show them that we deliver state-of-the-art engineering and show them what we are capable of operationally. Both HHI and Statoil are very keen to see the simulation exercises and will be attending some of the training days at MARIN.”

Artist’s impression. The entire structure — the upper and lower parts — make up the spar. The lower part is the spar hull — the upper part is the spar topside.

“This is precision work. We first have the transfer from the White Marlin onto the two S-Class, we take the White Marlin out of the catamaran phase and then there is the moment when we are physically moving over the spar. It is the combination of physically bringing her over the spar by manoeuvring but also by connecting all the mooring lines to fix it in its final position.”

Years of preparation, precision calculations and simulation excercises are all vital to the success of the project, they both stress. MARIN is involved in several aspects of the project. The scope ranges from a motion verification study, to ensure the proper transfer of findings from the engineering phase to the operations phase to simulating the transfer of the topside from the White Marlin to the two Swan vessels, to create the catamaran configuration. MARIN and Dockwise will also simulate towing the catamaran vessels to the spar using the tugs and installing the topside on the spar via the float-over method. Crucially, the simulations will look at various ways about how all the procedures can best be done given the operational parameters (wind, wave, current) and the available catamaran and tug capabilities.

Matching reality Mr Polkamp says that it is vital that engineering matches reality.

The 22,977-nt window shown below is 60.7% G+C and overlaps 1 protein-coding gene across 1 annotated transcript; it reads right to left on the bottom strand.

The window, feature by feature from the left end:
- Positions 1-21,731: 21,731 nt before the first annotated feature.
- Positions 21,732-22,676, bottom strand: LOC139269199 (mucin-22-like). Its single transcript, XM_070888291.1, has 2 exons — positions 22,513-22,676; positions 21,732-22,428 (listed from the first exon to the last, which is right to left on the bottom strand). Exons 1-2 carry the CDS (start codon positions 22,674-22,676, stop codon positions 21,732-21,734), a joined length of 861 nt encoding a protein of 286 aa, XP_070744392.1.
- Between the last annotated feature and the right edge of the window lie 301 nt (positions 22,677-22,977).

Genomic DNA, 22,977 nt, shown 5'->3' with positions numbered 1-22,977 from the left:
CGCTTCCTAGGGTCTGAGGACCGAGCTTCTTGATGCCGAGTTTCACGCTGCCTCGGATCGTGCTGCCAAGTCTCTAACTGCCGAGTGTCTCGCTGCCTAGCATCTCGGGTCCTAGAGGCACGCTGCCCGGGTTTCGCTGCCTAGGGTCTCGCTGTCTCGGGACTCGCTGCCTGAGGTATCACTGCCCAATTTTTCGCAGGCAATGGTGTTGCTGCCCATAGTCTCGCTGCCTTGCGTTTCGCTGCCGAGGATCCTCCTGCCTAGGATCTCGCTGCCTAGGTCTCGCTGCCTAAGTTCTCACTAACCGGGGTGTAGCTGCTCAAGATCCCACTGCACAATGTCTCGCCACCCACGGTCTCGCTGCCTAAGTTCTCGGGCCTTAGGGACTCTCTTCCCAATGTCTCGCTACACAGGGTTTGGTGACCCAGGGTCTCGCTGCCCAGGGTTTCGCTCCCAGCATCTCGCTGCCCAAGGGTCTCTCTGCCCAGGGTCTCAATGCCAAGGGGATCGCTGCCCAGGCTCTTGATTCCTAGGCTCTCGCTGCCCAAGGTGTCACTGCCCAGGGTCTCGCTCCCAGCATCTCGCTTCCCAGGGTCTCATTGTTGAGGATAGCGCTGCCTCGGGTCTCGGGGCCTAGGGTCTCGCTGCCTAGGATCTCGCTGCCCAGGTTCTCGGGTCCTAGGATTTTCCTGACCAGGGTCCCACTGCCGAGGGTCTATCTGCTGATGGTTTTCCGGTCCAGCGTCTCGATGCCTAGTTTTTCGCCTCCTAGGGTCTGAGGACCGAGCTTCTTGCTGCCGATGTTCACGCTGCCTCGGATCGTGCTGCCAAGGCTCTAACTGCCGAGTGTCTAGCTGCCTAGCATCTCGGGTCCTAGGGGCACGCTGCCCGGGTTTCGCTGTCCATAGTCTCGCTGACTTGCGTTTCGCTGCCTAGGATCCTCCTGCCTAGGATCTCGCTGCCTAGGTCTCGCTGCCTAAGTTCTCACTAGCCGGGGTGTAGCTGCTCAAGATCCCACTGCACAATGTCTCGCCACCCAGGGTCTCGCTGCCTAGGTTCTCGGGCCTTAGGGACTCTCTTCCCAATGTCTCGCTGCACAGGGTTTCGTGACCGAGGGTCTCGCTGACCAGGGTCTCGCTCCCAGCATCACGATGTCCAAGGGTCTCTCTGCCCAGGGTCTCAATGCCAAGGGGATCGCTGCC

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“We feel that MARIN is better than competitors at creating reality in its simulations and at engineering the environmental parameters into models.

“Essentially, we wanted MARIN to help us examine three critical aspects – manoeu- vrability, the feasibility of the marine spread and how the team behaves. It is all about risk mitigation, we wanted to assess the configuration with the rigid-connected tugs, manoeuvrability and how we can best position the vessels - the whole dynamics of the configuration.”

Simulations are also important as a marketing tool, adds Mr Polkamp. “This project has many of the major players involved. We are keen to

Creating the team The simulation exer- cises are also very important when it comes to building the right team, Captain Bosch emphasises. “With any project there is the added complexity - people. We want to find the best team. We have learnt from other projects where we carried out simulations at a much later stage, that the earlier they take place, the better. Simulations make things run a lot easier. You need to have good cooperation and understand each other. If you simulate in the preparation stages it is possible to get a very good team at an early stage of the project. Everyone involved has to know exactly what they are doing.”

Several different workshops and dry runs will take place at MARIN’s headquarters. In May, a Demonstration Day was held for the captains, superintendents, marine engi- neers and the first workshop took place in October for the four tug captains and winch operators. The simulation training exercises will eventually include the captains from the heavy lift vessels and the S-Class, winch operators, the superintendent, tugmasters, marine engineers, ballast engineers and Captain Bosch as lead towmaster.

“The many simulation exercises at MARIN are a vital part of our preparation and good preparation is 90% of the success of any project. We should do this a lot more in our industry!” they stress.

Transport of the hull of the Lucius spar (2013).

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